05 February 2012

How Are Pharmaceutical Drugs Named?

Most generic pharmaceutical drugs have complex, weird sounding names. Of course, with constant usage, the name gets accepted into the mainstream and is treated like a regular word like paracetamol, ibuprofen, and povidone-iodine. But some names like oseltamivir, esomeprazole, and trastuzumab leaves the regular person wondering how these drugs got those names.

Drugs have two names. A chemical name and a generic name. Civamide, for example, is a medicine that is used for treatment of chronic neuropathic pain. Civamide is the brand name of the drug. It's chemical name is cis-8-methyl-N-vanillyl-6-nonenamide and the generic name for it is Zucapsaicin.

The International Union of Pure & Applied Chemistry (IUPAC) is the body responsible for the naming convention on the chemical side. The U.S. Adopted Names (USAN) Council names the active ingredients in drugs, biologics, vaccines, and even contact lenses and sunscreens. The council recommends names to the World Health Organization’s (WHO) International Nonproprietary Names (INN) program, which ultimately chooses a single name for each new drug that’s acceptable worldwide.

For drugmakers, obtaining a generic name is a required part of bringing new products to market. Choosing a brand, or trade, name is an entirely separate process. This is so because a drug company owns the patent for the medicine for six to seven years until which the patent expires and other drug companies can manufacture the medicine under their seperate brand names.

Video: How Pharmaceutical Drugs are developed

Unlike IUPAC-sanctioned chemical names, generic names usually describe a drug’s physiological function rather than its chemical structure. Today’s regimented generic-naming process got its start in the 1960s, a time when drugs had grown complex in structure and IUPAC names had grown to unwieldy lengths. In 1961, the American Medical Association, the U.S. Pharmacopeial Convention, and the American Pharmacists Association created the U.S. Adopted Names (USAN) Council to select concise generic names. The Food & Drug Administration joined the effort in 1967.

USAN Council members believe it’s important to develop drug names that are free for anyone to use, says Ruta Freimanis, who served as associate executive secretary and then as executive secretary of the USAN Council between 1978 and 2000. Brand names might be handy at first, “but eventually drugs do go off patent,” she says. A generic name “can go in the literature, on package labels, or even in educational materials” without copyright issues related to brand names, she explains.

Chemical & Engineering News (C&EN) Associate Editor Carmen Drahl explains that until 1961 there was no standard for assigning drugs generic names, which are different from brand names like Tamiflu (oseltamivir), Nexium (esomeprazole) and Herceptin (trastuzumab). That's when three medical organizations created the U.S. Adopted Names (USAN) Council to assign simplified alternatives to the unwieldy proper names the International Union of Pure & Applied Chemistry gives to molecules. For instance, under USAN's guidance, "cis-8-methyl-N-vanillyl-6-nonenamide" becomes "zucapsaicin." The council recommends generic names to an international agency of the World Health Organization. The tongue-twisting words the USAN Council creates are products of "stems" that describe a drug's characteristics, which Drahl likens to the Latin and Greek roots of many English words.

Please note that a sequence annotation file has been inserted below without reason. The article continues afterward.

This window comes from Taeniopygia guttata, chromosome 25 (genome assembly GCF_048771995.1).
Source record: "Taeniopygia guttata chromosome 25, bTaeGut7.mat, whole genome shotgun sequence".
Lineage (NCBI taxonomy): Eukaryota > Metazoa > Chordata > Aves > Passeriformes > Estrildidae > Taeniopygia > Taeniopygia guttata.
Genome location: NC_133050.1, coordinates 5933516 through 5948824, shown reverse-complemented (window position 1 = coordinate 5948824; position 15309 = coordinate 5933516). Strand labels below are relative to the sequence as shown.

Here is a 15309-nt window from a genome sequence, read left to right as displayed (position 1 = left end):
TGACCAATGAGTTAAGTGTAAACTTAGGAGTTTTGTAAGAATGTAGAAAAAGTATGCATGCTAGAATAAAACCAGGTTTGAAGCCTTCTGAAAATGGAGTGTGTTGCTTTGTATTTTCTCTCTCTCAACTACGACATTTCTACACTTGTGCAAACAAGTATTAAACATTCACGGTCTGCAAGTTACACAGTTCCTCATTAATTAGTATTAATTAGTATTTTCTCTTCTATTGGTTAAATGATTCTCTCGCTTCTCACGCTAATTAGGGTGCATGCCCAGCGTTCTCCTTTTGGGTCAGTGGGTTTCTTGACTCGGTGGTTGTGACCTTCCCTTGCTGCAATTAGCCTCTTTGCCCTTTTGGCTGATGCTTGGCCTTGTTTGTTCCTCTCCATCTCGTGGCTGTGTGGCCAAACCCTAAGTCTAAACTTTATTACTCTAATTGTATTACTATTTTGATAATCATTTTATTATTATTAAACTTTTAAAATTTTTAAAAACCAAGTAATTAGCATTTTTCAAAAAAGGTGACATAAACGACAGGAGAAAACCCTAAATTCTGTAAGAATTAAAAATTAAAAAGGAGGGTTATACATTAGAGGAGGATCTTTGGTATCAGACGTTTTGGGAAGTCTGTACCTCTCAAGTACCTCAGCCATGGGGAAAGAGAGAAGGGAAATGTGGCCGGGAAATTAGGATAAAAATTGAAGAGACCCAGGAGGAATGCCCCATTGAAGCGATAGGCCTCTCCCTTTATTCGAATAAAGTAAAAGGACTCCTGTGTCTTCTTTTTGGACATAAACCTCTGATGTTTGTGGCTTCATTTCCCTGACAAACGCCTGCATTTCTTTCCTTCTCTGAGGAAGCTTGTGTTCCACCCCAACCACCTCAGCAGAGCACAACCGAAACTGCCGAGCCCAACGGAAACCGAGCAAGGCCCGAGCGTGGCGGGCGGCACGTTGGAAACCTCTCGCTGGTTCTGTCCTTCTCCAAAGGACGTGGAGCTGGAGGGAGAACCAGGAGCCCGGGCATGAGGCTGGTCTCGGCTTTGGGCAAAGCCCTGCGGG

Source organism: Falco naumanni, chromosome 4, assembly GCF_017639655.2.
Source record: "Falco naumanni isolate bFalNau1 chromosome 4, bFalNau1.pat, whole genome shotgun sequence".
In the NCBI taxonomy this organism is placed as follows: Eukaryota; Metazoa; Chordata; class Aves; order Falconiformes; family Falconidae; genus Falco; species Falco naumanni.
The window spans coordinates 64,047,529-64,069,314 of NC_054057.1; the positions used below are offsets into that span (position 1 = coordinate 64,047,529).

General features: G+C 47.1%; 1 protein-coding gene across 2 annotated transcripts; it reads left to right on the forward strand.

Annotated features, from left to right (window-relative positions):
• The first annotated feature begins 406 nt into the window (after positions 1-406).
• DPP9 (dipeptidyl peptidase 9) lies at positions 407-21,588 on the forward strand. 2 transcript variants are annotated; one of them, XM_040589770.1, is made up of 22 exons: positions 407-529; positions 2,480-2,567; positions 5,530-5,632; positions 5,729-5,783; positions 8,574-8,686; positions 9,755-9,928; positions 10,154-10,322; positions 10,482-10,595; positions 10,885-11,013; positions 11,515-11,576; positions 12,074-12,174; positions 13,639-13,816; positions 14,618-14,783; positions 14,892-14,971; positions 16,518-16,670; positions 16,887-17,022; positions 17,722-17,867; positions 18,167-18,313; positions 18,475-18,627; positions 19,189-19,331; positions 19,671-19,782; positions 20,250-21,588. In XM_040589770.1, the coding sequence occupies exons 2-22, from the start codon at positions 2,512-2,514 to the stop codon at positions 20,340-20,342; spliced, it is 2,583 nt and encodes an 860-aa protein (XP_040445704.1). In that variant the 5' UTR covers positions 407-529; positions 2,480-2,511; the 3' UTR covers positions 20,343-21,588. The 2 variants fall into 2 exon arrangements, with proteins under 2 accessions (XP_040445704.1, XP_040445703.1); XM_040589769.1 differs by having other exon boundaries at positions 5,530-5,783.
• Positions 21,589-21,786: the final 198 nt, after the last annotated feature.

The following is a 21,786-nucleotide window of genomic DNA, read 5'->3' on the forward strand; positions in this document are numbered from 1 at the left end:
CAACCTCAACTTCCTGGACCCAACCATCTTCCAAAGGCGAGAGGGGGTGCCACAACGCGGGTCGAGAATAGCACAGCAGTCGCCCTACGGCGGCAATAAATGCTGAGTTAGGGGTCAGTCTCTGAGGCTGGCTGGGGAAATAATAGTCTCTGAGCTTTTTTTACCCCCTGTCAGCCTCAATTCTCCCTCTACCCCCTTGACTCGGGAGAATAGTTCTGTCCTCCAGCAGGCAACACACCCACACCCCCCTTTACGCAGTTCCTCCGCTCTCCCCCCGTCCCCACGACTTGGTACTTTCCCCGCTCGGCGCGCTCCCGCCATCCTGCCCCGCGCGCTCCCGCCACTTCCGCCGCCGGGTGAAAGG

Drahl writes that these stems describe everything from a drugs' function to its shape. For instance, the "-prazole" ending of Nexium's generic name, esomeprazole, reveals that it is a type of antiulcer medication. Similar drugs will have the same stems in their names, allowing those familiar with the stems to crack the code. The USAN Council is careful to avoid words that are difficult to pronounce in foreign languages or that may have other meanings abroad. Sometimes, Drahl notes, a generic name will also include hints about its developer that a drug company has suggested to the council, as in carfilzomib, which recognizes molecular biologist Philip Whitcome and his wife Carla.


Chemical & Engineering News
American Chemical Society
American Chemical Society
Where Drug Names Come From
U.S. Adopted Names (USAN) Council
International Union of Pure & Applied Chemistry
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